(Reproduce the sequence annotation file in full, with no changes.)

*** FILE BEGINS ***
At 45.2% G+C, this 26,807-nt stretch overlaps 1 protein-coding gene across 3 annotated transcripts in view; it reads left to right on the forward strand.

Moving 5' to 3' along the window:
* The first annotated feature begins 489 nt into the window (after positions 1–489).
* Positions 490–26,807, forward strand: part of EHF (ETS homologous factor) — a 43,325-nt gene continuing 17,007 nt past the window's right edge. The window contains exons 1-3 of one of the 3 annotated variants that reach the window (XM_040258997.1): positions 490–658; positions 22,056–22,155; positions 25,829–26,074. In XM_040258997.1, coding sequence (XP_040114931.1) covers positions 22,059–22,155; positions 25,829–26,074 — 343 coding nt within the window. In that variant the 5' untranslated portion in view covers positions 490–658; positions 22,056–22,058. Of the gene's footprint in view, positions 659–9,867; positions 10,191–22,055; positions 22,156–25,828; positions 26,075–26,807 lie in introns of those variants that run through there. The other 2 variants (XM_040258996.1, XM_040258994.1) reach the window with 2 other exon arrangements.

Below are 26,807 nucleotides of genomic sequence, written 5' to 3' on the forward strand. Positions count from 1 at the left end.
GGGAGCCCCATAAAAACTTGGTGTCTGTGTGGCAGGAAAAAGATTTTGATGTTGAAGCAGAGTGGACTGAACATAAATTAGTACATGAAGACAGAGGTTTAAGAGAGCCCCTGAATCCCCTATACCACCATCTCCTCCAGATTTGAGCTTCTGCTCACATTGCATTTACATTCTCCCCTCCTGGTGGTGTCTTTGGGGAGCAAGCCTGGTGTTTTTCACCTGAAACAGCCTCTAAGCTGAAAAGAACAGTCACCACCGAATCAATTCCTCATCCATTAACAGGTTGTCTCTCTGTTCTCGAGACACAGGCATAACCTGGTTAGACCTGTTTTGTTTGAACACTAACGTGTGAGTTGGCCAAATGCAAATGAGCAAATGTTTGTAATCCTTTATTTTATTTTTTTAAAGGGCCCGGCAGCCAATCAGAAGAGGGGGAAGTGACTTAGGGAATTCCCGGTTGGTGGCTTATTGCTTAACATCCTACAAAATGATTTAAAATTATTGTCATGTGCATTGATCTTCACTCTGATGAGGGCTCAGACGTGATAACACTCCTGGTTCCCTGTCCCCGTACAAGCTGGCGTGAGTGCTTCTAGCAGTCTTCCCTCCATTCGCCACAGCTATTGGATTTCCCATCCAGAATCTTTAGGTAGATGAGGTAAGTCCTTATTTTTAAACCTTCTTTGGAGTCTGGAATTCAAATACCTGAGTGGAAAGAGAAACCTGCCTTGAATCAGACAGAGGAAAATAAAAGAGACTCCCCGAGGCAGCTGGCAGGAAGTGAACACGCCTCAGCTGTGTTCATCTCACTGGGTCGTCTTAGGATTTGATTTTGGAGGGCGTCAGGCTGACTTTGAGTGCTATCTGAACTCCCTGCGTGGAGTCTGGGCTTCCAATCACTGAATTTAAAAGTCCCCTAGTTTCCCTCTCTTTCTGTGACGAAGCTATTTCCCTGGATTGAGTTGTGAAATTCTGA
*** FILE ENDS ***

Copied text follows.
At 45.2% G+C, this 26,807-nt stretch overlaps 1 protein-coding gene across 3 annotated transcripts in view; it reads left to right on the forward strand.

Moving 5' to 3' along the window:
* The first annotated feature begins 489 nt into the window (after positions 1–489).
* Positions 490–26,807, forward strand: part of EHF (ETS homologous factor) — a 43,325-nt gene continuing 17,007 nt past the window's right edge. The window contains exons 1-3 of one of the 3 annotated variants that reach the window (XM_040258997.1): positions 490–658; positions 22,056–22,155; positions 25,829–26,074. In XM_040258997.1, coding sequence (XP_040114931.1) covers positions 22,059–22,155; positions 25,829–26,074 — 343 coding nt within the window. In that variant the 5' untranslated portion in view covers positions 490–658; positions 22,056–22,058. Of the gene's footprint in view, positions 659–9,867; positions 10,191–22,055; positions 22,156–25,828; positions 26,075–26,807 lie in introns of those variants that run through there. The other 2 variants (XM_040258996.1, XM_040258994.1) reach the window with 2 other exon arrangements.

Below are 26,807 nucleotides of genomic sequence, written 5' to 3' on the forward strand. Positions count from 1 at the left end.
GGGAGCCCCATAAAAACTTGGTGTCTGTGTGGCAGGAAAAAGATTTTGATGTTGAAGCAGAGTGGACTGAACATAAATTAGTACATGAAGACAGAGGTTTAAGAGAGCCCCTGAATCCCCTATACCACCATCTCCTCCAGATTTGAGCTTCTGCTCACATTGCATTTACATTCTCCCCTCCTGGTGGTGTCTTTGGGGAGCAAGCCTGGTGTTTTTCACCTGAAACAGCCTCTAAGCTGAAAAGAACAGTCACCACCGAATCAATTCCTCATCCATTAACAGGTTGTCTCTCTGTTCTCGAGACACAGGCATAACCTGGTTAGACCTGTTTTGTTTGAACACTAACGTGTGAGTTGGCCAAATGCAAATGAGCAAATGTTTGTAATCCTTTATTTTATTTTTTTAAAGGGCCCGGCAGCCAATCAGAAGAGGGGGAAGTGACTTAGGGAATTCCCGGTTGGTGGCTTATTGCTTAACATCCTACAAAATGATTTAAAATTATTGTCATGTGCATTGATCTTCACTCTGATGAGGGCTCAGACGTGATAACACTCCTGGTTCCCTGTCCCCGTACAAGCTGGCGTGAGTGCTTCTAGCAGTCTTCCCTCCATTCGCCACAGCTATTGGATTTCCCATCCAGAATCTTTAGGTAGATGAGGTAAGTCCTTATTTTTAAACCTTCTTTGGAGTCTGGAATTCAAATACCTGAGTGGAAAGAGAAACCTGCCTTGAATCAGACAGAGGAAAATAAAAGAGACTCCCCGAGGCAGCTGGCAGGAAGTGAACACGCCTCAGCTGTGTTCATCTCACTGGGTCGTCTTAGGATTTGATTTTGGAGGGCGTCAGGCTGACTTTGAGTGCTATCTGAACTCCCTGCGTGGAGTCTGGGCTTCCAATCACTGAATTTAAAAGTCCCCTAGTTTCCCTCTCTTTCTGTGACGAAGCTATTTCCCTGGATTGAGTTGTGAAATTCTGA